New York Mayor Michael Bloomberg endorsed President Barack Obama today, crediting Hurricane Sandy with bringing “the stakes of Tuesday’s presidential election into sharp relief.”
In a lengthy op-ed posted on Bloomberg View, the independent mayor says Obama beats Romney on climate change — and the superstorm’s devastation of New York reminds Bloomberg that climate change is a crucial issue in this election:
In just 14 months, two hurricanes have forced us to evacuate neighborhoods — something our city government had never done before. If this is a trend, it is simply not sustainable. … Our climate is changing. And while the increase in extreme weather we have experienced in New York City and around the world may or may not be the result of it, the risk that it might be — given this week’s devastation — should compel all elected leaders to take immediate action.
Bloomberg writes that both candidates have strong records on climate change:
…Obama has taken major steps to reduce our carbon consumption, including setting higher fuel-efficiency standards for cars and trucks. His administration also has adopted tighter controls on mercury emissions …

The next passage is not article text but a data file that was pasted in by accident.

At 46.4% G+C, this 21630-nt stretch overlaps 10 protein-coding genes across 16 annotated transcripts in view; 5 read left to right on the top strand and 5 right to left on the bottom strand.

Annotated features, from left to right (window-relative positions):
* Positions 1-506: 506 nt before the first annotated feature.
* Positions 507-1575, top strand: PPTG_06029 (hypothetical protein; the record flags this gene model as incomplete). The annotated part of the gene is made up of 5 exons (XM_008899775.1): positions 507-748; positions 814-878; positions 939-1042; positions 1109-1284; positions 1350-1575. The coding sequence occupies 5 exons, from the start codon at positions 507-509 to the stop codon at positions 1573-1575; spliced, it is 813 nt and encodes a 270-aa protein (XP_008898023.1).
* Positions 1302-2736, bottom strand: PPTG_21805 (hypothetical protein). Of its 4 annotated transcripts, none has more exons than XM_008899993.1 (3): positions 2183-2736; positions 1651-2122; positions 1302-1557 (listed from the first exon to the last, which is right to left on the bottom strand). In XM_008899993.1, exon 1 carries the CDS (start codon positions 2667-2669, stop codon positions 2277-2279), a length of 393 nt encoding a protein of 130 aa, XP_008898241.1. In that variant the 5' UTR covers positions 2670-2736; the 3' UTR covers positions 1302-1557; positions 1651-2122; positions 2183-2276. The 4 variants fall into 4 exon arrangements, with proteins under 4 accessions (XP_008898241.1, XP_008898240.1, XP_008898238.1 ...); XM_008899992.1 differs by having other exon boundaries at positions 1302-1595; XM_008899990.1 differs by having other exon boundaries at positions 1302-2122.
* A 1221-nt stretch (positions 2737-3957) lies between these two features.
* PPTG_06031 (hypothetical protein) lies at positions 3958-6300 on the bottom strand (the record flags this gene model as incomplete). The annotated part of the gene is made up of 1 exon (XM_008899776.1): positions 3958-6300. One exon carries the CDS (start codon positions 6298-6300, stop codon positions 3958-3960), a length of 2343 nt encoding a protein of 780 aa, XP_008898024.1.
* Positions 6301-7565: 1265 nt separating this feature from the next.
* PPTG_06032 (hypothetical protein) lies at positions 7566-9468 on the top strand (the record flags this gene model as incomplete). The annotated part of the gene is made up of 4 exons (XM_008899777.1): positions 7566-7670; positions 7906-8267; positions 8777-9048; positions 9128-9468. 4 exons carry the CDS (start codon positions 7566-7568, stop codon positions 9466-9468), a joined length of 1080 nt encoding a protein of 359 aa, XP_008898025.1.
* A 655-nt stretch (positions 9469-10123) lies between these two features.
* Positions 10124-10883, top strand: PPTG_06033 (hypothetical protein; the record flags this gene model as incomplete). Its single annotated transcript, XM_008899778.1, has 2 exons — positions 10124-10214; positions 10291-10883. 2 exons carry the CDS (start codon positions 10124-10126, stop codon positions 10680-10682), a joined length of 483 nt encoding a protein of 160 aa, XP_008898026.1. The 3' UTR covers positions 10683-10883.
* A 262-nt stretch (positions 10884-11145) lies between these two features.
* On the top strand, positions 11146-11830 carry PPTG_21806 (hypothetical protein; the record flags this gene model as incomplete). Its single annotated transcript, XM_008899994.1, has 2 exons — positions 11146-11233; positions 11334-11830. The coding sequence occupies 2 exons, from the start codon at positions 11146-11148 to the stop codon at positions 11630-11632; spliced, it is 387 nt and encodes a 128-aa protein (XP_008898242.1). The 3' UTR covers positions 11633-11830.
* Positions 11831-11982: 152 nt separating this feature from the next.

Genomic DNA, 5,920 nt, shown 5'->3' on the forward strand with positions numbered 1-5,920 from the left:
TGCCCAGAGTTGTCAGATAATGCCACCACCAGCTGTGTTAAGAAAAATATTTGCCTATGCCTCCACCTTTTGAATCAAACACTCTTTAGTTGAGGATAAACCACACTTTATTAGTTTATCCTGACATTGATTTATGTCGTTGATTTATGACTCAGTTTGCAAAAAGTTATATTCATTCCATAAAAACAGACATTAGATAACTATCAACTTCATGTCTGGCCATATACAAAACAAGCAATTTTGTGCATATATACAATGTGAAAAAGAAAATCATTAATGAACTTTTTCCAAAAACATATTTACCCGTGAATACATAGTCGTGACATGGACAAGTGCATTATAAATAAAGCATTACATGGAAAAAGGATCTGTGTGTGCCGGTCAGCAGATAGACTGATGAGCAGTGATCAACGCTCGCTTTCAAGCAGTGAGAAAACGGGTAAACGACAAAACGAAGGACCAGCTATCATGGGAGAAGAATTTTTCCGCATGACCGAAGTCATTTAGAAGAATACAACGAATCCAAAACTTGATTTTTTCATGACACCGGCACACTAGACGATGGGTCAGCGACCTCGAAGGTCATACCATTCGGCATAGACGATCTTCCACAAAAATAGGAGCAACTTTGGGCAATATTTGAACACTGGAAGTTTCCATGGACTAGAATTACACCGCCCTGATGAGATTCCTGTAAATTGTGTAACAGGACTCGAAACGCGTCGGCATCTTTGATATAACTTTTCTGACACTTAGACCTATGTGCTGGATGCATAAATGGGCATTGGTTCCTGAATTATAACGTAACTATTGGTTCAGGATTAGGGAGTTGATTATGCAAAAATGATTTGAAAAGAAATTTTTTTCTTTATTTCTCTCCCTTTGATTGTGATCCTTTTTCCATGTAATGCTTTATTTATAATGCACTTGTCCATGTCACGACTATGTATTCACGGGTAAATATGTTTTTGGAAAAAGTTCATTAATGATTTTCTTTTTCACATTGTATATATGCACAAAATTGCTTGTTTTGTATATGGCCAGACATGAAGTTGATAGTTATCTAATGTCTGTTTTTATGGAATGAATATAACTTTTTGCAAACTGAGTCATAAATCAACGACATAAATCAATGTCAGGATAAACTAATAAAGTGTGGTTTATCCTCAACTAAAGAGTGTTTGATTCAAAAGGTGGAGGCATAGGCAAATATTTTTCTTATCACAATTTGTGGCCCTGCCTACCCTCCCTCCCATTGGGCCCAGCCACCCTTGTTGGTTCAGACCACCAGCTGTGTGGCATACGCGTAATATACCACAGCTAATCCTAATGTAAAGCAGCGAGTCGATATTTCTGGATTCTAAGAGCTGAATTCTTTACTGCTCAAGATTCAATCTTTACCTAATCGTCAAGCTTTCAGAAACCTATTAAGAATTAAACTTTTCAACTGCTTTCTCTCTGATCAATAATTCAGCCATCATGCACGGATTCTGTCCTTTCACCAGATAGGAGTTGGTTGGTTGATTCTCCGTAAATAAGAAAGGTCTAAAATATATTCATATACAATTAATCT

As governor of Massachusetts, [Romney] signed on to a regional cap- and-trade plan designed to reduce carbon emissions 10 percent below 1990 levels.
But, the mayor writes, Romney the presidential candidate sings a different tune:
… he has reversed course, abandoning the very cap-and-trade program he once supported. This issue is too important. We need determined leadership at the national level to move the nation and the world forward.
He says Romney has backtracked on a number of important issues:
In the past he has also taken sensible positions on immigration, illegal guns, abortion rights and health care. But he has reversed course on all of them …
However, Bloomberg, who famously endorsed no one 2008, also uses today’s op-ed to reiterate his displeasure with the incumbent:
If the 1994 or 2003 version of Mitt Romney were running for president, I may well have voted for him … I have found the past four years to be, in a word, disappointing. … Obama ran as a pragmatic problem-solver and consensus-builder. But as president, he devoted little time and effort to developing and sustaining a coalition of centrists, which doomed hope for any real progress on illegal guns, immigration, tax reform, job creation and deficit reduction. And rather than uniting the country around a message of shared sacrifice, he engaged in partisan attacks and has embraced a divisive populist agenda focused more on redistributing income than creating it.
But Bloomberg ultimately settles on Obama as the lesser of two evils, saying the difference is clear on key issues:
One believes a woman’s right to choose should be protected for future generations; one does not. … One recognizes marriage equality as consistent with America’s march of freedom; one does not. … One sees climate change as an urgent problem that threatens our planet; one does not.